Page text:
11. Strategies and actions are different concepts for players with private information (with types). • A strategy of a player is a complete plan that specifies one action for any of his possible types (and not only for his true type). • A Bayesian Nash equilibrium (BNE) in an incomplete information two-player game is a pair of strategies, one for each player, which are mutually best-responses. That is, the action specified in the equilibrium strategy for each player´s type has to be a best response to the other player´s strategy.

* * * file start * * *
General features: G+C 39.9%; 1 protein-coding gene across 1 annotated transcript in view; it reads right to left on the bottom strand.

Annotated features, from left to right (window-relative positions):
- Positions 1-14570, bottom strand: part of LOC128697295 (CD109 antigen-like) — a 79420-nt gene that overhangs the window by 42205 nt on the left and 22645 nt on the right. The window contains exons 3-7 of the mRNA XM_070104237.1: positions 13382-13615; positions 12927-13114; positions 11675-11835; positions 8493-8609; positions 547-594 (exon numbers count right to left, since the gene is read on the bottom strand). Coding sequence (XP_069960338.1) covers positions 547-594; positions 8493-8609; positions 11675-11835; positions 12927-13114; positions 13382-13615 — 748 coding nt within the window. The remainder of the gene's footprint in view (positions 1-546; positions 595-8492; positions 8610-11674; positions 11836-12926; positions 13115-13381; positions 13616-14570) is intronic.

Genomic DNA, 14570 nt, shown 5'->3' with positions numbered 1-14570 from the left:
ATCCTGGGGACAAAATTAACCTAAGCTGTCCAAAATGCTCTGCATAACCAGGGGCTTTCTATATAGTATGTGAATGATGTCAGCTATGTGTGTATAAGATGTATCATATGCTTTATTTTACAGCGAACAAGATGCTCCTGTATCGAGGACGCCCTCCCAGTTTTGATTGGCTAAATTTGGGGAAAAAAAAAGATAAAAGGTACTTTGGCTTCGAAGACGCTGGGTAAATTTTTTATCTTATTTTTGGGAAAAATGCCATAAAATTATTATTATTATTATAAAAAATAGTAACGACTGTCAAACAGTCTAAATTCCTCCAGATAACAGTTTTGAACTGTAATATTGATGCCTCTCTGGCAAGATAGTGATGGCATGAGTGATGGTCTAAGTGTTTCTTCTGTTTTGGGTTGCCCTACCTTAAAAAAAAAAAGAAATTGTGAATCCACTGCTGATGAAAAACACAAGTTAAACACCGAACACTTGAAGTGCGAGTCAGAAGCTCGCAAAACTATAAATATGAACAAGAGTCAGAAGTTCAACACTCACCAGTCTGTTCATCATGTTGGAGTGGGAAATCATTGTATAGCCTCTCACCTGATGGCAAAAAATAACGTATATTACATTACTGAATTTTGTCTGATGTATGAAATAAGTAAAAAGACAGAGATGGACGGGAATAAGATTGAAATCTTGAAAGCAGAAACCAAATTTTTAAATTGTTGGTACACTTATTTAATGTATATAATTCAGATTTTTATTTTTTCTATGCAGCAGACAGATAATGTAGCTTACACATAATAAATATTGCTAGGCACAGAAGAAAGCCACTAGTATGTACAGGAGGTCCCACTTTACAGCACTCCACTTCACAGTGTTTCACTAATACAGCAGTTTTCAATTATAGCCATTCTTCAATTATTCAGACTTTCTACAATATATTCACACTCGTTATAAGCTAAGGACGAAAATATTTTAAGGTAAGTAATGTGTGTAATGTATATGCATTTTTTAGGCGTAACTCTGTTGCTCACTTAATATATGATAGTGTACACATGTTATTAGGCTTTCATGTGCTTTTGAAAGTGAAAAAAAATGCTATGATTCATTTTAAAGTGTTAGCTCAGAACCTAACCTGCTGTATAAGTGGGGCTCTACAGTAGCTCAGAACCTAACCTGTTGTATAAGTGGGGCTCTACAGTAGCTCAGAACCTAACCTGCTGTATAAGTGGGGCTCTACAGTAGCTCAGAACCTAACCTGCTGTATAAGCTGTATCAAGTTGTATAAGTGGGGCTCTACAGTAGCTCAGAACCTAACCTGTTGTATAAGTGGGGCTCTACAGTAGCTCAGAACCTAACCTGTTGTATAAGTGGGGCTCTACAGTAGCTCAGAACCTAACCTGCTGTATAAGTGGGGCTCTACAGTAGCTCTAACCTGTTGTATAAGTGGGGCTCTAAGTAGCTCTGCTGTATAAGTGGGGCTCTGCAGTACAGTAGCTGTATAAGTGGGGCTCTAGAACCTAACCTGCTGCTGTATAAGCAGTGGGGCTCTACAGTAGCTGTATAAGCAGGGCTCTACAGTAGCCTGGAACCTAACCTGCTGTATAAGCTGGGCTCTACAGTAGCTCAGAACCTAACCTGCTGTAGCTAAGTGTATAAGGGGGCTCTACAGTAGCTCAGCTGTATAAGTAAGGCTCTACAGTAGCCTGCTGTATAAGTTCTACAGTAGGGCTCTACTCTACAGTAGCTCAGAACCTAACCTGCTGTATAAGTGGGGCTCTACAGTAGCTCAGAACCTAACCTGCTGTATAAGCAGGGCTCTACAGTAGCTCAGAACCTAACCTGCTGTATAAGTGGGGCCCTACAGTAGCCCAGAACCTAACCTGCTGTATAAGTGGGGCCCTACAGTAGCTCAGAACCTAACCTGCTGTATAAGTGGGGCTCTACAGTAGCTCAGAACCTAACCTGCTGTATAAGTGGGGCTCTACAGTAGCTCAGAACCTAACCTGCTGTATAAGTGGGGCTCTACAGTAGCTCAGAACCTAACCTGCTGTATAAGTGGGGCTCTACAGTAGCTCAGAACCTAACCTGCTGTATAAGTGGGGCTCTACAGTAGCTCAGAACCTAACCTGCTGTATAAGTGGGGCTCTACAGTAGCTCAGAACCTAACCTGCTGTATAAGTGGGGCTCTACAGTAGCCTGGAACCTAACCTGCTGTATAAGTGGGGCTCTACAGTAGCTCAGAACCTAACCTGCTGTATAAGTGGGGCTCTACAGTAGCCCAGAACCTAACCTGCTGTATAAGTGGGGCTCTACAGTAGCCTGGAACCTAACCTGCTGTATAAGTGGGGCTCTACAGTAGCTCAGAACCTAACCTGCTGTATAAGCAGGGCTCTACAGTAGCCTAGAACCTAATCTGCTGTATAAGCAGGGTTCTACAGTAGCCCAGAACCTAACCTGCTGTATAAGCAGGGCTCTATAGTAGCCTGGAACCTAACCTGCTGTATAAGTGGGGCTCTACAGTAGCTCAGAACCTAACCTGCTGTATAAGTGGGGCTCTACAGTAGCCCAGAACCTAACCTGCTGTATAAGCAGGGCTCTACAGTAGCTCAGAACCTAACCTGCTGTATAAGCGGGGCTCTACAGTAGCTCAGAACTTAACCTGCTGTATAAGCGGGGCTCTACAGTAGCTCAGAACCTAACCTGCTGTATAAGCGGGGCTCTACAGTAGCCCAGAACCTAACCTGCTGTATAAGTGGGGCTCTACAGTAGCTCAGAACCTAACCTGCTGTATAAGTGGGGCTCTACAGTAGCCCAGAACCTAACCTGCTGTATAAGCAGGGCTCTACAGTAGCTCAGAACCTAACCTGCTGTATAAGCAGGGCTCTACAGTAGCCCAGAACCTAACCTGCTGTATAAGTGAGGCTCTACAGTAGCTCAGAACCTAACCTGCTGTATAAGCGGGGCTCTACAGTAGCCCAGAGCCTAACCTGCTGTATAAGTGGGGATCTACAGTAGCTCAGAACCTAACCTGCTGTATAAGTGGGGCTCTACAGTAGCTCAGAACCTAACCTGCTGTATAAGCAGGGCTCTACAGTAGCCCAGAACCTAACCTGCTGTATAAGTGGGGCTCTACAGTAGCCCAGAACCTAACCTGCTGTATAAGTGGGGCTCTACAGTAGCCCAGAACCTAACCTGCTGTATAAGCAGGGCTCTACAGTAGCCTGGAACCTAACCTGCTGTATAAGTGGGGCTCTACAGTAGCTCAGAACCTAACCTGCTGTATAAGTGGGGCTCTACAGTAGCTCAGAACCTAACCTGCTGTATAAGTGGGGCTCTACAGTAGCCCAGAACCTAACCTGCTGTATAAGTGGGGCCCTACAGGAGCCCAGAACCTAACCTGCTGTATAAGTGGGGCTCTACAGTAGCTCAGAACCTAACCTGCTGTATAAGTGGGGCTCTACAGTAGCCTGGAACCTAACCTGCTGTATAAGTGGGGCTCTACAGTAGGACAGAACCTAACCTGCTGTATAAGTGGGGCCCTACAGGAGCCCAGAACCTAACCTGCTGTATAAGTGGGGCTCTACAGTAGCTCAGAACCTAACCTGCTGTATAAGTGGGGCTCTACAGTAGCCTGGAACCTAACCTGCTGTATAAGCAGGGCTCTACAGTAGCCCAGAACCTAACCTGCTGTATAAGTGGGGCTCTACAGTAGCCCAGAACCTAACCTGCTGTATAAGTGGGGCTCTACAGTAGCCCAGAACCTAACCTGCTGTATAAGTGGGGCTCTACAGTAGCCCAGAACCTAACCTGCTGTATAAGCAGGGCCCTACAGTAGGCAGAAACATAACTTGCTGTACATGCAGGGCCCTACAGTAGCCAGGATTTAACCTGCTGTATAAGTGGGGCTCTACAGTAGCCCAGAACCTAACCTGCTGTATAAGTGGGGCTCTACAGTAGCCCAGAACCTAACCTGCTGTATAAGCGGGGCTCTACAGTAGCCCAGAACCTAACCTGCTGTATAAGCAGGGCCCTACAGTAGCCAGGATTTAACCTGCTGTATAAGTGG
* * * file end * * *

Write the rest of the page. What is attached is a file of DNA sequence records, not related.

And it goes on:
12. MORE INFORMATION CAN HURT YOU • The following game is a prisoners´ dilemma for player 1 and a coordination game for player 2. C denotes the cooperative action and NC the non-cooperative action. However, player 1 has also a more “destructive” non-cooperative action. Notice that it is a dominated action for player 1. Assume that it is private information of player 2 which is the true destructive NC action. Player 1 assigns ½ probability to each possibility. Find the BNE and compare the result with the complete information case.

  13. A FIRST-PRICE SEALED-BID AUCTION. • Suppose a first-price sealed- bid auction between two buyers. The monetary valuation of player 1 is 100 and it is common knowledge. But the valuation of player 2 is private information and it can take two values: 50 with probability 4/5 and 75 with probability 1/5. Show that the result of any BNE is inefficient.